Escaping from a train on the way to a Nazi concentration camp,two boys run into the woods.Trying to hide in the moonlight,the boys experience flashbacks from the horrors that they have seen the Nazis commit.Failing to stay hidden,the two boys are caught by a local shooting gang.
View on the film:
Going over the rugged terrain,Second Run gives the title a terrific transfer which retains the grain on the picture whilst offering a clarity to the central sound effects.
Following the boys in the woods with a frantic tracking shot,co- writer/(along with Arnost Lustig) director Jan Nemec delivers his debut with a full immense atmosphere,as Nemec and cinematographer Jaroslav Kucera keep an unreserved distance with jagged CNW panning shots to the boys which grip the war torn landscape in a documentary rawness. Tearing the exposition and dialogue in their adaptation of Lustig's autobiography to the bone, the writers grind the grain from the stark,almost silent images from the horrors of war with a chilling nightmare-logic unravelling of the fractured minds of the two boys,who shine like diamonds in the night.
Made in 1964 this was a film that has more than stood the test of time.
It opens with two Jewish boys running from a train transport somewhere
in Germany. They are running for their lives and the film captures the
sheer fear and desperation perfectly. Using camera techniques that take
you with them rather than as a voyeur you are transported with them to
their plight. The hand held camera is often used to show in graphic
detail the hardships they go through.
They are starving, wet and cold add to this the exhaustion and fear and you can feel only pity for these two lads. The film also uses flash backs and dream sequences to things that may or have happened and repeated visuals of nightmares and glimpses of what might have been. Instead of acting as an alienation device though, these techniques help to explore the complex feelings and mind sets of the boys.
At only 68 minutes long it does seem to fly by but it is a film you will remember long afterwards. In some scenes the boys have the letters 'KL' painted on their backs. I tried to find out what this was referencing and I think it indicated that they were inmates of the concentration camp at Krakov this would fit with them being transported to another camp which is the film's back story. This is a brilliant, stark, moving and exceptional piece of film making that I can highly recommend to cinema history fans.
*** This review may contain spoilers ***
"Démanty noci" is a Czechoslovakian movie from 1964, which means it is over 50 years old already. The director is Jan Nemec and he is also the one who adapted Arnost Lustig's story "Darkness has no Shadows". The film's international title, however, is "Diamonds of the Night" and for Nemec it is one of his most famous works, even if it has not received as much awards attention as some of the other stuff he did during his career. Nemec died earlier this year and this film we have here is among his early career works, he was not even 30 when he made it. It is the story of two boys fleeing from the Nazis and it is a black-and-white film that runs for only slightly over an hour, relatively short. Now you have all the basic information and can decide for yourself if you want to see it. The good news for foreign audiences is that there is almost no dialogue in here at all, so you can watch it without subtitles. Sadly, this is also one of the reasons why it is, on many occasions, pretty difficult here to see and understand what exactly is going on. It is certainly a very artsy film that has its very own niche despite the subject being very frequent of course in film. And it is a subject that I usually have a great interest in. But neither of the characters nor the story as a whole managed to make me care for any of the aspects or protagonists here. It was more weird than entertaining or informative. I don't recommend the watch.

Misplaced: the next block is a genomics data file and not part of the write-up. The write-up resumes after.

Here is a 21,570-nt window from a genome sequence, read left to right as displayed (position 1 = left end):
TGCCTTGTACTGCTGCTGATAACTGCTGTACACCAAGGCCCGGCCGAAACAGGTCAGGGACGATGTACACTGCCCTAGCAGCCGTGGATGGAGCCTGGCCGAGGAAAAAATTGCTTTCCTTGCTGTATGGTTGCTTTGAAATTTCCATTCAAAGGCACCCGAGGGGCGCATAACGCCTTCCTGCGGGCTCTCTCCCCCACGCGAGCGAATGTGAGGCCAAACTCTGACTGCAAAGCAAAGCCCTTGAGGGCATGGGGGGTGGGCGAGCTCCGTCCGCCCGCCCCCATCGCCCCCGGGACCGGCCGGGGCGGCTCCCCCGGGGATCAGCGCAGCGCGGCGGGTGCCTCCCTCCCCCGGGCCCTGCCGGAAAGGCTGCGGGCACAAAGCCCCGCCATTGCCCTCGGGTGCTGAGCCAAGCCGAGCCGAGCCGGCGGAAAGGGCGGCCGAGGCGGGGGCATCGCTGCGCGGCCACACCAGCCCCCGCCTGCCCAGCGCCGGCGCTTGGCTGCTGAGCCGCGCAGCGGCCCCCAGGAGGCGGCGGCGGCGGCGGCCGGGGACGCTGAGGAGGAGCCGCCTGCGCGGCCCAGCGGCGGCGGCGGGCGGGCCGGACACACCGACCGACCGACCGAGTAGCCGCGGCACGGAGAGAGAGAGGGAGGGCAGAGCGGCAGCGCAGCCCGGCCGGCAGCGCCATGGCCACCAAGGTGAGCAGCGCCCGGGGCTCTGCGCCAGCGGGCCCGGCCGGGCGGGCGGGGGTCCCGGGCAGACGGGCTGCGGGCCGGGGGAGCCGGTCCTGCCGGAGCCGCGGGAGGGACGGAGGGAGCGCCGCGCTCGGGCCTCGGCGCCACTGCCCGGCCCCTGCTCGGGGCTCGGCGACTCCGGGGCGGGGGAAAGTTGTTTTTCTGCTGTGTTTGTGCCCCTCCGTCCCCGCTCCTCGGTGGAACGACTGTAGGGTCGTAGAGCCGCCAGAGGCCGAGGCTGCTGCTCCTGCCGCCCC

This movie was hard to come by but I found it at the public library for rent. The video included Nemec's A Loaf of Bread, which oddly had subtitles, in German! I know as much German as Czech. Anyway about Diamonds of the Night. At the beginning I really liked the use of hand held camera and even without spoken word I knew what was going on, but as the movie progressed it over-surrealized itself, without establishing itself as a work of surrealism. I am not sure if the tape had the complete version because it just seemed to end with no resolution. Since no one else apparently has seen it, I may never know. It wasn't very long, and was pretty cool at first I'll give it 7/10.
|Page 1 of 2:|| |
|External reviews||Plot keywords||Main details|
|Your user reviews||Your vote history|